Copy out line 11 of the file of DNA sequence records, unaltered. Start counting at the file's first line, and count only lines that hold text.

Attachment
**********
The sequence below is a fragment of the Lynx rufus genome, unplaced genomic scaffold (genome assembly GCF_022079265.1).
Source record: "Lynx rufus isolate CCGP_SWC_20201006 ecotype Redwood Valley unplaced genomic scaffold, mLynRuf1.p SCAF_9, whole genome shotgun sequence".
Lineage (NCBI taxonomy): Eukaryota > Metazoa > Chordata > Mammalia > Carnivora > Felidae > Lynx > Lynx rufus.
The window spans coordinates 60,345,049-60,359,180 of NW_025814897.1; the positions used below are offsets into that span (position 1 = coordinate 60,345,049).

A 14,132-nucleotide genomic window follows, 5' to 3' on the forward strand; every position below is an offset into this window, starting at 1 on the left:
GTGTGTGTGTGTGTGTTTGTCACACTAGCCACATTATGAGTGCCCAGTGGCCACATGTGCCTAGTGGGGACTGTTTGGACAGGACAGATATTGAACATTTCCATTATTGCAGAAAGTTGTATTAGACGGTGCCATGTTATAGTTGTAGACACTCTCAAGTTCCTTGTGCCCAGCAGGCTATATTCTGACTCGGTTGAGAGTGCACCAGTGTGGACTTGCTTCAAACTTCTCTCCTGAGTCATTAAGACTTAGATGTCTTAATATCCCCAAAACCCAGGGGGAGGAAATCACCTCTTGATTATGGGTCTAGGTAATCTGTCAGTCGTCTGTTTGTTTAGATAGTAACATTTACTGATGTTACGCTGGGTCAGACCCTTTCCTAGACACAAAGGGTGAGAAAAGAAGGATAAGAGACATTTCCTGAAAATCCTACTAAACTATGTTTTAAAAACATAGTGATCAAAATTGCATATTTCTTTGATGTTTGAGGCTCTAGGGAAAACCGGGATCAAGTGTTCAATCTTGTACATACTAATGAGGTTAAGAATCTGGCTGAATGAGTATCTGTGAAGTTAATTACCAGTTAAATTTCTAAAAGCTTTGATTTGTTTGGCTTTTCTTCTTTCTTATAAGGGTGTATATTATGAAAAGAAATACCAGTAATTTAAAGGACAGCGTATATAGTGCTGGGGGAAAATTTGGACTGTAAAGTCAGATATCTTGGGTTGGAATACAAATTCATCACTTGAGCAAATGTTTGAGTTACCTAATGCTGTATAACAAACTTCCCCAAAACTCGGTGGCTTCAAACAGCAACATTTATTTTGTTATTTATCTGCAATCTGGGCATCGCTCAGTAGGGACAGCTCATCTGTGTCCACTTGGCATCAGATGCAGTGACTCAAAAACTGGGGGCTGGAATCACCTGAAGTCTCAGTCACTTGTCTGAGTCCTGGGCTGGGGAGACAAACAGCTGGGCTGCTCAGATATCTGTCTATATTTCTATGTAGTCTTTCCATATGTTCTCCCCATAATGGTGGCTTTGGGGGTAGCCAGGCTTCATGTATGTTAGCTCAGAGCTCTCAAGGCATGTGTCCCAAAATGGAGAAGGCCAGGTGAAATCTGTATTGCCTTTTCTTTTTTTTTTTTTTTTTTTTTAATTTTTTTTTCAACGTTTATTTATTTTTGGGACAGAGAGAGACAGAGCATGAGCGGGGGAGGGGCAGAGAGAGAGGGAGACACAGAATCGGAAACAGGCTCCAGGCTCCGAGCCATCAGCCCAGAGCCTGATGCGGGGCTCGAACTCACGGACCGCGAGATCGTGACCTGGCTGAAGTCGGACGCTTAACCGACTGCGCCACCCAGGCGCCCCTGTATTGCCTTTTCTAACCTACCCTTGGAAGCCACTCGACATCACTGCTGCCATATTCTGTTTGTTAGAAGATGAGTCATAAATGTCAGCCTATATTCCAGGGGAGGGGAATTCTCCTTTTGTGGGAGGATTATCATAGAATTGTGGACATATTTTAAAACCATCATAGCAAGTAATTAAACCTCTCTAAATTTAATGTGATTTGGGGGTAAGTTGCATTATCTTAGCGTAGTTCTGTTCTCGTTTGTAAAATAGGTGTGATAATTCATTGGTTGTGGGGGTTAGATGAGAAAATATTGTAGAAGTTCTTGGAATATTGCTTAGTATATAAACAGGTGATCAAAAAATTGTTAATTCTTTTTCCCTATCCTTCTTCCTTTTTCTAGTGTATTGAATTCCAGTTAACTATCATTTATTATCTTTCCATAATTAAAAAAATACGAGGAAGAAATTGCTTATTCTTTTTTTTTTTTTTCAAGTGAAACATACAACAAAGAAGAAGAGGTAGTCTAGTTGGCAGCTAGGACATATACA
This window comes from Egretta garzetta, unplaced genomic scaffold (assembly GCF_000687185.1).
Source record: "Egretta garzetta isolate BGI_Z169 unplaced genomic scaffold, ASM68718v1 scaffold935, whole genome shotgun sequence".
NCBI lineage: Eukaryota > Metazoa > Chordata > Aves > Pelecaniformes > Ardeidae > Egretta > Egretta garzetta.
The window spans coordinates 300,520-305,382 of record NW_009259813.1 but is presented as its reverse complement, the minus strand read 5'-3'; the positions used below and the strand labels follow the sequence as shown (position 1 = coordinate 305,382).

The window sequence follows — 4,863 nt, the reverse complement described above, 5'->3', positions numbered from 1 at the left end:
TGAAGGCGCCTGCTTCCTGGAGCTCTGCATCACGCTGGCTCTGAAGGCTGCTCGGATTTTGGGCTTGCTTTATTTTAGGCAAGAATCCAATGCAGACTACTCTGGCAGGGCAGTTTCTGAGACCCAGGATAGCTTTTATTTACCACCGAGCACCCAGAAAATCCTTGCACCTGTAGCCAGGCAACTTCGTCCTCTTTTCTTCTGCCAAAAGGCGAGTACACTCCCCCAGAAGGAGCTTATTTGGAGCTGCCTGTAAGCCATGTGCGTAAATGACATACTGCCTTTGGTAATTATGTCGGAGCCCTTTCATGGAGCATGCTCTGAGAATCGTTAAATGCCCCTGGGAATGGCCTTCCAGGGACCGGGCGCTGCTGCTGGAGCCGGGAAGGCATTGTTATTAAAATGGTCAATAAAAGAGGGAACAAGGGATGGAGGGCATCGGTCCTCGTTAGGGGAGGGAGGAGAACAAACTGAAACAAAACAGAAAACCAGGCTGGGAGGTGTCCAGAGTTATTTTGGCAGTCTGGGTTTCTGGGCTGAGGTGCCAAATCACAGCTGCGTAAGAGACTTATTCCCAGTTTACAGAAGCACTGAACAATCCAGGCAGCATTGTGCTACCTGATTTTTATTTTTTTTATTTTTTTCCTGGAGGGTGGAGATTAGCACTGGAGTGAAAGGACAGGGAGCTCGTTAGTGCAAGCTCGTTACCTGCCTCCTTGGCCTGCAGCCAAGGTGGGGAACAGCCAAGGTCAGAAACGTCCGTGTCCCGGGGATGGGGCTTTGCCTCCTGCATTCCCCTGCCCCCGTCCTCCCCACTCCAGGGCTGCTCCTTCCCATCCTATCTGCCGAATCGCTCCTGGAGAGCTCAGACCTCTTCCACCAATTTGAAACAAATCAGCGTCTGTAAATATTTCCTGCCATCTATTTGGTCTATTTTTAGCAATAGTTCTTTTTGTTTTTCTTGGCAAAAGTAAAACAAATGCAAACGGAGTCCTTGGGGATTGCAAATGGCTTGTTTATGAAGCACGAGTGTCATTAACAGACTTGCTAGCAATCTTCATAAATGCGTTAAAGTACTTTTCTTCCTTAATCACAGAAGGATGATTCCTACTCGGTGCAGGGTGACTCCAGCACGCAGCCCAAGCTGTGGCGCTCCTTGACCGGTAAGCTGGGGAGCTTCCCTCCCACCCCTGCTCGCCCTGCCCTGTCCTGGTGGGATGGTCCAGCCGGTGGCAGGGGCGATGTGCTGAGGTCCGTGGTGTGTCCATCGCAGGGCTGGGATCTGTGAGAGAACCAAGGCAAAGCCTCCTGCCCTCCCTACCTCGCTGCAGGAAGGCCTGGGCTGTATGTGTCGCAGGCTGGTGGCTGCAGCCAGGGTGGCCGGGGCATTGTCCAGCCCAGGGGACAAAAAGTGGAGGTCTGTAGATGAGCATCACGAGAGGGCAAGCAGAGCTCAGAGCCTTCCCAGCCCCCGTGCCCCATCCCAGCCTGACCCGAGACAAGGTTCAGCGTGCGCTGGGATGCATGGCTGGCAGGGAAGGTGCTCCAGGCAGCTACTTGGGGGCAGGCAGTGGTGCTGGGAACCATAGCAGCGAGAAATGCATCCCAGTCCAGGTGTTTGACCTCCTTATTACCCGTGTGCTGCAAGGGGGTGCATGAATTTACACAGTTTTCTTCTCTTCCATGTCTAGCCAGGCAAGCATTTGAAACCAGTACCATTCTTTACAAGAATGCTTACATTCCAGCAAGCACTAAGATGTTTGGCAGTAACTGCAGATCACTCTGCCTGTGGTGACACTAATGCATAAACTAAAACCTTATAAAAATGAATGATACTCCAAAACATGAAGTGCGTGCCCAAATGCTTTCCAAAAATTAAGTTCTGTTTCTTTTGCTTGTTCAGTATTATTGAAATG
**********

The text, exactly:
The window sequence follows — 4,863 nt, the reverse complement described above, 5'->3', positions numbered from 1 at the left end: